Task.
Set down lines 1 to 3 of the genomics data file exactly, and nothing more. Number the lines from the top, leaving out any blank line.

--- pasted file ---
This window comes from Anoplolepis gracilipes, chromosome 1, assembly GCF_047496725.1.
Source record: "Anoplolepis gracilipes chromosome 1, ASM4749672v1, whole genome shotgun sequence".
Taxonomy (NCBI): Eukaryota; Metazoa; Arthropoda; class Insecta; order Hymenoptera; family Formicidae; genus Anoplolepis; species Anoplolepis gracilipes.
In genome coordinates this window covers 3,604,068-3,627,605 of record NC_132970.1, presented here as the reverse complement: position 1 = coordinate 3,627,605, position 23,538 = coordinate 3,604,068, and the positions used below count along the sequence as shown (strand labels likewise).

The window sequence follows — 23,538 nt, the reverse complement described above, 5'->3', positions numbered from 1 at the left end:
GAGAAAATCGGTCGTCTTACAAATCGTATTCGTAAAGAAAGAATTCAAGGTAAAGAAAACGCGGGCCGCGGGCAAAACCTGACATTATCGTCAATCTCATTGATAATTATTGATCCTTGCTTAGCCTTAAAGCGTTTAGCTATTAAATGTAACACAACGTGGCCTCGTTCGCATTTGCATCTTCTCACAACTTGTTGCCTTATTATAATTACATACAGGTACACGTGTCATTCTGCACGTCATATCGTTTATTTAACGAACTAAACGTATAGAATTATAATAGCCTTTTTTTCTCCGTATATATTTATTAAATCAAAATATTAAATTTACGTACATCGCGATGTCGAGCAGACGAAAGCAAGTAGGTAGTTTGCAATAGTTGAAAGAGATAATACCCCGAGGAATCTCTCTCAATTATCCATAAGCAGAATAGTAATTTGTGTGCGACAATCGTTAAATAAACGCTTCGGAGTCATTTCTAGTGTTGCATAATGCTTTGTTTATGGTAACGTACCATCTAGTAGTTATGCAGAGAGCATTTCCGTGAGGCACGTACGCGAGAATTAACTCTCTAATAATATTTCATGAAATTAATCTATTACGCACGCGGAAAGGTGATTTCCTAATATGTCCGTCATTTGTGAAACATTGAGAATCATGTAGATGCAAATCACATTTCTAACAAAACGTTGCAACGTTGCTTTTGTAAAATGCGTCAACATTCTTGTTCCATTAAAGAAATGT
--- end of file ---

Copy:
This window comes from Anoplolepis gracilipes, chromosome 1, assembly GCF_047496725.1.
Source record: "Anoplolepis gracilipes chromosome 1, ASM4749672v1, whole genome shotgun sequence".
Taxonomy (NCBI): Eukaryota; Metazoa; Arthropoda; class Insecta; order Hymenoptera; family Formicidae; genus Anoplolepis; species Anoplolepis gracilipes.